Wakkanai, Japan’s northernmost city, is only six miles across the channel from Russia. And it’s Russia, specifically Siberia, that influences it’s weather. It’s the cold north wind blowing in from Siberia that brings massive amounts of snow to this area.
As we drove in, the blowing snow made visibility nearly zero as we approached the city on the national route 40. Our hotel here, the ANA Crowne Plaza, was unquestionably our nicest hotel of the trip. Yet, it wasn’t the most expensive. It seemed nearly empty when we arrived on Thursday afternoon but Friday night there were several tour buses parked out front and quite a few more cars in the parking lot. There were dog sled races near the city that weekend.
Wakkanai isn’t at the top of the list of tourist locations in Japan. During our trip, David and I didn’t go near what is probably the best known city in Hokkaido, Sapporo. There may be ski resorts near that city but the only one we saw in Hokkaido wasn’t operating.
We came to Wakkanai to photograph what is referred to as the “boat graveyard” and other coastal scenes. The boat graveyard is a group of nine small fishing boats that are decaying near the beach about an hour south of the city on the western shore. When we found them, they were nearly buried in snow. I’ve seen other images of this location taken in January and February and there wasn’t nearly as much snow as when we found them.
As we worked our way around the boats, we occasionally sank up to two feet in snow drifts. We tried to go back to his location two days later and the coastal road was closed due to blowing snow and near zero visibility.
We spotted this Axo deer wandering the streets not far from our hotel.
This light marks the entrance to a harbor on the eastern shore south of Wakkanai
The lighthouse at Cape Noshappu. This is the lighthouse at the harbor at the very north end of Wakkanai about 5 minutes from your hotel.
This image shows the underside of a breakwall visible from our hotel room. The outside, left side as you view this image, protects the shore from the pounding surf, the underside is used as a place for people to walk for exercise. I didn’t appreciate it much viewing it from my room but once you see it from underneath, it is quite artistic.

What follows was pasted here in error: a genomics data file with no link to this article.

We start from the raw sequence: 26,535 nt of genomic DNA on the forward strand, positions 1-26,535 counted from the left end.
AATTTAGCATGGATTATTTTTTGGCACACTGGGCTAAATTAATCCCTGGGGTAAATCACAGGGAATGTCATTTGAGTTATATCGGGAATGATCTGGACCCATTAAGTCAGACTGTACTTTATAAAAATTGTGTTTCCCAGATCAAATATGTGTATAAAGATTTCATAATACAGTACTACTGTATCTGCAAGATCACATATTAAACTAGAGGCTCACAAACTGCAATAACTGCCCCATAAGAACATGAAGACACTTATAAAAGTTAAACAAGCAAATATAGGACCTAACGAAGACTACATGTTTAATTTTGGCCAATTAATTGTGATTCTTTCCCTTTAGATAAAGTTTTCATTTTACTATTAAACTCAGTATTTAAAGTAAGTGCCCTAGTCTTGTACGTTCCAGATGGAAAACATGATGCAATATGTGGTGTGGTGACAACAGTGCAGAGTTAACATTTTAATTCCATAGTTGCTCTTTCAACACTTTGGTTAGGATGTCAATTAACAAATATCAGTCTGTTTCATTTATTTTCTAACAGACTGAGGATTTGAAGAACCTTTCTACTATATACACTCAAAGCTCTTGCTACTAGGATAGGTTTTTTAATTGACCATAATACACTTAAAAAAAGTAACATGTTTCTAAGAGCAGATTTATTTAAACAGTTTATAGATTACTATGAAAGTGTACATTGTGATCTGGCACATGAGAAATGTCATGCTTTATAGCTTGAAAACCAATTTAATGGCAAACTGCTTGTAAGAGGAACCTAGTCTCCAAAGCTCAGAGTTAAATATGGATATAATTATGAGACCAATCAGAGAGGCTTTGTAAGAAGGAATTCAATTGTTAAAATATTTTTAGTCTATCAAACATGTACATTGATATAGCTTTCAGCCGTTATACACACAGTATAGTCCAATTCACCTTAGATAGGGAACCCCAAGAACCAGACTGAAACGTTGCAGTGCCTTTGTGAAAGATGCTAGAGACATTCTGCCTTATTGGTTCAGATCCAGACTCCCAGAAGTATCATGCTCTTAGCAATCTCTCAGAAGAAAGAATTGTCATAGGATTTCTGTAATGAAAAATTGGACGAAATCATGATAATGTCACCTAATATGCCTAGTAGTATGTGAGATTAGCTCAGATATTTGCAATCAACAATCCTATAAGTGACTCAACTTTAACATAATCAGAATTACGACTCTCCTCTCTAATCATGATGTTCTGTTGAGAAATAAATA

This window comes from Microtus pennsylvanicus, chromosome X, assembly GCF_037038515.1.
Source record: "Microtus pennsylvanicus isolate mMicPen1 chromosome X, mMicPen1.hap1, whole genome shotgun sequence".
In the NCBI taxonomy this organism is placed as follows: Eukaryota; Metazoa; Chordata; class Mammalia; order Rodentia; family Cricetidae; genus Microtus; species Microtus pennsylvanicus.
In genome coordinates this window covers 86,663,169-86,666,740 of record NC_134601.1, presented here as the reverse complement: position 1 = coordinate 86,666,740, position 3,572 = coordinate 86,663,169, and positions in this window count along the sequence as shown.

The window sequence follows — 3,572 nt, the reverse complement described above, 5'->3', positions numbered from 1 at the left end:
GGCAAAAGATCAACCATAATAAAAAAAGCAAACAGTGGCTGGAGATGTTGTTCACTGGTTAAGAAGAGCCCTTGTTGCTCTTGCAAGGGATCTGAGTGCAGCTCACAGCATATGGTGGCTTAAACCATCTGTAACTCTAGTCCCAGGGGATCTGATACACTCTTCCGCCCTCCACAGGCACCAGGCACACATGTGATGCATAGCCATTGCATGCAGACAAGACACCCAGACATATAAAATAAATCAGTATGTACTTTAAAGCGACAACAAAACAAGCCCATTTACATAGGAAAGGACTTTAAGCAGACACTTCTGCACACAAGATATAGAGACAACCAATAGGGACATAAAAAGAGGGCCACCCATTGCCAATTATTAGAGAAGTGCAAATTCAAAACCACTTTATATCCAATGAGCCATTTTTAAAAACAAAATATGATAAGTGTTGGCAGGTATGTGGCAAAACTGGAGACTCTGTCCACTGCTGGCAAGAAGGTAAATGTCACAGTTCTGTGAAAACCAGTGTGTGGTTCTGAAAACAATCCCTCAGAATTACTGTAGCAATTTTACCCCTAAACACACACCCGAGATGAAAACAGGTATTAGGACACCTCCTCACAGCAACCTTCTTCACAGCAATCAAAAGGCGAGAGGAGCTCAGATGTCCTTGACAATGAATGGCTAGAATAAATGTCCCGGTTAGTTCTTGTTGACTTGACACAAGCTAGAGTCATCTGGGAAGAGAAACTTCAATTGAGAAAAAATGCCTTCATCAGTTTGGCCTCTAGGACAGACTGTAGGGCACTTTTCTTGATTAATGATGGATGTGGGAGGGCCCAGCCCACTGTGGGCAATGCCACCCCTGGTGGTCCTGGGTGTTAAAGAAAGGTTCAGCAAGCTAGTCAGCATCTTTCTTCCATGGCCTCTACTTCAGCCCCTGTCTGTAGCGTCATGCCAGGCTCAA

I loved the pillars and the design of the ceiling. This is one of my favorite images from the trip.
David and I turned in our car at the Wakkanai airport on Monday, Feb. 26. We flew ANA Airlines back to Tokyo’s Haneda Airport where David had a connecting flight (after a six hour layover) back to Auckland. I had to do another night in Tokyo because I was unable to make the connection. I stayed at the same hotel about 15 minutes from the airport that we’d stayed at on our two previous stays in Tokyo. The next day I wandered around the neighborhood before taking the subway back to the airport for my flight to Minneapolis and then on to Kansas City. I left Tokyo Tuesday, Feb. 27 at 3:30pm (Tokyo time) and arrived in Kansas City on Tuesday, Feb. 27 at 4:30 (Kansas City time). Yes, that’s correct. It seems like I arrived in Kansas City an hour after leaving Tokyo but, unfortunately, that wasn’t the case. I gained a day due to crossing the International Date Line.
I appreciate those of you who participated in my color versus black and white blog. There’s still time to offer an opinion. I’ll give you my two cents worth and have a few thoughts on different travel options in my final blog on Japan in the next installment.